Some 37 percent of white students scored “proficient” or “advanced” compared to only 10 percent of Black students and 15 percent of Latinx students on the 12th grade mathematics test. In other words, according to national testing, 90 percent of New Jersey Black and 85 percent of Latinx seniors exit high school not ready for postsecondary coursework in mathematics – the subject area in which standards-based school reform has shown the most success.
New Jersey originally mandated that students take an end-of-course assessment in Algebra II. That was the right way to go, given the proficiency level necessary for completion of college. We’re far from meeting that bar. Example: out of 374 valid tests, 0 percent of students at Trenton Central High attain proficiency in Algebra II. (Or something close to that: the DOE leaves blank the proficiency numbers when they’re very low to protect student privacy.) In fact, Trenton High students don’t even meet the Repollet’s low bar for proficiency in the SAT: the average math score last year was 427. And only 40 percent of Trenton High graduates bother to enroll in either two or four-year colleges after high school in a state where, increasingly, employment requires a B.A. From the report: “New Jersey has one of the lowest projected needs for two-year degrees or less. Indeed, only 26 percent of jobs created in the state require these types of degrees (only Massachusetts and District of Columbia have a lower need for associate degrees.”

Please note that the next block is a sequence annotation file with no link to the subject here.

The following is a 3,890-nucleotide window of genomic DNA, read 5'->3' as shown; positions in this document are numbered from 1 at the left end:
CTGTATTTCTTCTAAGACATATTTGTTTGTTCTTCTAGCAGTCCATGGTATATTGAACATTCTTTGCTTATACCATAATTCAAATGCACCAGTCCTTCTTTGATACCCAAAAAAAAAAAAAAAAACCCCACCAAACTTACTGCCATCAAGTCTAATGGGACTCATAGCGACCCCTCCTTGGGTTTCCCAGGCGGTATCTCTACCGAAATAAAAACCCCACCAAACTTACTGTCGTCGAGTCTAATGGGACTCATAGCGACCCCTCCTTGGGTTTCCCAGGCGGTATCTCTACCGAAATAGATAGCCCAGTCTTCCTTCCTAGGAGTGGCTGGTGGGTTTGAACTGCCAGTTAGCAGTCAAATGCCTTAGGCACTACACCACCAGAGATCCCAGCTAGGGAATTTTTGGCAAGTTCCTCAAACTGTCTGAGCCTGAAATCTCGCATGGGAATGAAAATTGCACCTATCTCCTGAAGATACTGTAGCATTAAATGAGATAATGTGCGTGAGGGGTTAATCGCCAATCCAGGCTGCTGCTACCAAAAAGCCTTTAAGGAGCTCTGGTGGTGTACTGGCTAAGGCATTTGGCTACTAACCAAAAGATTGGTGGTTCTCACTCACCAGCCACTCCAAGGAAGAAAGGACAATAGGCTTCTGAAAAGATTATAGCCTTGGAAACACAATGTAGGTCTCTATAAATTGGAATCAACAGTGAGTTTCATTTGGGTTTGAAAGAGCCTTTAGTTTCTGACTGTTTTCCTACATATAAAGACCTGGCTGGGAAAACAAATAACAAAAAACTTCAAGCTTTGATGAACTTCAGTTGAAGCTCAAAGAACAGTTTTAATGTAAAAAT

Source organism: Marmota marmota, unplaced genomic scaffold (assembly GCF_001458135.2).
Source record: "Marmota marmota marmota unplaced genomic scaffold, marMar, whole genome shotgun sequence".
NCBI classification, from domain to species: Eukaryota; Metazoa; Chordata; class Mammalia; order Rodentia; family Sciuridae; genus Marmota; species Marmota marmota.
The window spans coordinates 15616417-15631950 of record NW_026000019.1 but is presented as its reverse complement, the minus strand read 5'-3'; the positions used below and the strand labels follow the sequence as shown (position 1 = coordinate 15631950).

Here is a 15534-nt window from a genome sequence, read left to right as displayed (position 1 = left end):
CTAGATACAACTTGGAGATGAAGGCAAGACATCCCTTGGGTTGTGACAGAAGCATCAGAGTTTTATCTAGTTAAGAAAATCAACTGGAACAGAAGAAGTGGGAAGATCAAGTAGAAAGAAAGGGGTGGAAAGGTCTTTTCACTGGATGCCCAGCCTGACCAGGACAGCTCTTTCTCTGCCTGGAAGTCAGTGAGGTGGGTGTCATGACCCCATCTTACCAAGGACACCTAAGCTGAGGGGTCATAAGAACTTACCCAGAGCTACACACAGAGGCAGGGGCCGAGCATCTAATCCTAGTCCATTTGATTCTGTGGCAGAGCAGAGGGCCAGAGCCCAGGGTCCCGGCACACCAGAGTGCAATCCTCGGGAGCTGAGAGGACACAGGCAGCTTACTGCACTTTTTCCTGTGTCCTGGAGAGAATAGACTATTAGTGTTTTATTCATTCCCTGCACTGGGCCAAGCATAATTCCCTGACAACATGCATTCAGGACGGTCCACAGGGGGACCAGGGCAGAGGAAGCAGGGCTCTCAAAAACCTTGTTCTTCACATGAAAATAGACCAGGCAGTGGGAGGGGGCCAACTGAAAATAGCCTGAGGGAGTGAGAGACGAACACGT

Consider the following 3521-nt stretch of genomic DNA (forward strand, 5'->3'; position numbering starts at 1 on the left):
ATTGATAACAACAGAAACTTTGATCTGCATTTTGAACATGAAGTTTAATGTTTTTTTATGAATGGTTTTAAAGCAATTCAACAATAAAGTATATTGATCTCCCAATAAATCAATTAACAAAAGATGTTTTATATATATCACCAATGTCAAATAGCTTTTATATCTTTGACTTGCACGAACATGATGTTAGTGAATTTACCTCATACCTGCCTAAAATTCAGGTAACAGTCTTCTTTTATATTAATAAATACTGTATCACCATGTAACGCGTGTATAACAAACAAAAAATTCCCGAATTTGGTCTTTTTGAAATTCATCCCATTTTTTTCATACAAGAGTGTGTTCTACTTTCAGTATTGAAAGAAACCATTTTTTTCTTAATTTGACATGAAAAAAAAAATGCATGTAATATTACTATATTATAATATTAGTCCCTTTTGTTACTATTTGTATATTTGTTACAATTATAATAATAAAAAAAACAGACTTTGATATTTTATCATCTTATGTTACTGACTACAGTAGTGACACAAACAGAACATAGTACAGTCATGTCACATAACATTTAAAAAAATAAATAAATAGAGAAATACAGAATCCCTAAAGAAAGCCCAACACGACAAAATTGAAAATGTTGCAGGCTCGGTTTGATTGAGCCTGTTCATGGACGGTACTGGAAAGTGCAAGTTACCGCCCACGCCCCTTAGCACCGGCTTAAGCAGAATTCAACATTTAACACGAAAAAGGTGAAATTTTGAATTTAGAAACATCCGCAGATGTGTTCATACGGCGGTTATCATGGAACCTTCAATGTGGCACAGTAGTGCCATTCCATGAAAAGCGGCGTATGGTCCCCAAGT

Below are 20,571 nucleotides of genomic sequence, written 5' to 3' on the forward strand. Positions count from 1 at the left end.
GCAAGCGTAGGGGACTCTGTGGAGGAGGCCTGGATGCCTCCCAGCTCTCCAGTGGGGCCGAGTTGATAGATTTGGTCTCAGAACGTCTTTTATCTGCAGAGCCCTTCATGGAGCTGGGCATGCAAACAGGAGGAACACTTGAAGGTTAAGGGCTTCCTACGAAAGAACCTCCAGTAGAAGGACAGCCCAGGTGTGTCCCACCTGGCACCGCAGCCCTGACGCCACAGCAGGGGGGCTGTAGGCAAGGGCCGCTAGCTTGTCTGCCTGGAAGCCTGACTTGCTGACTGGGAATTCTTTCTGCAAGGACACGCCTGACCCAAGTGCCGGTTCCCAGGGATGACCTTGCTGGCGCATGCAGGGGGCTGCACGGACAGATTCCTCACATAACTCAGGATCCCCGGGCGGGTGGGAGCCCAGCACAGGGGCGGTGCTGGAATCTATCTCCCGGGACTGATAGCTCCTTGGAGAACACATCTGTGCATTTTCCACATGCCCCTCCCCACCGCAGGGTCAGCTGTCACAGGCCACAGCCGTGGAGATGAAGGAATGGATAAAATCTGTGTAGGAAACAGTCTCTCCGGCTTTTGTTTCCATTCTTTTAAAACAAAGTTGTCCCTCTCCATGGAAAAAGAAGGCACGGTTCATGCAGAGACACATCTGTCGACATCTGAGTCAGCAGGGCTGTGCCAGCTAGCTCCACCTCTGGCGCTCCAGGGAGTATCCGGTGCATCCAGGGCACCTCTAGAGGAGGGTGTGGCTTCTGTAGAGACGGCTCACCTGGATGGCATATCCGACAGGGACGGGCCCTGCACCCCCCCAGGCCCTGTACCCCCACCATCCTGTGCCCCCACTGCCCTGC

These students are, indeed, locked out of the future.
A few other highlight from Muggleston and Dannenberg’s analysis:
- We have an increasing out-migration problem: “New Jersey is the fourth highest exporter of students to out-of-state colleges, where statistically they are 80 percent likely to settle after graduation.”
- New Jersey colleges are “sharply racially stratified.” Black students are “nearly 30 percent less likely to attend an in-state four-year college than his/her white peer.” Latinx students are “18 percent less likely.” This is important because two-year college students are “30 percentage points less” likely to complete a B.A. than students attending four-year colleges.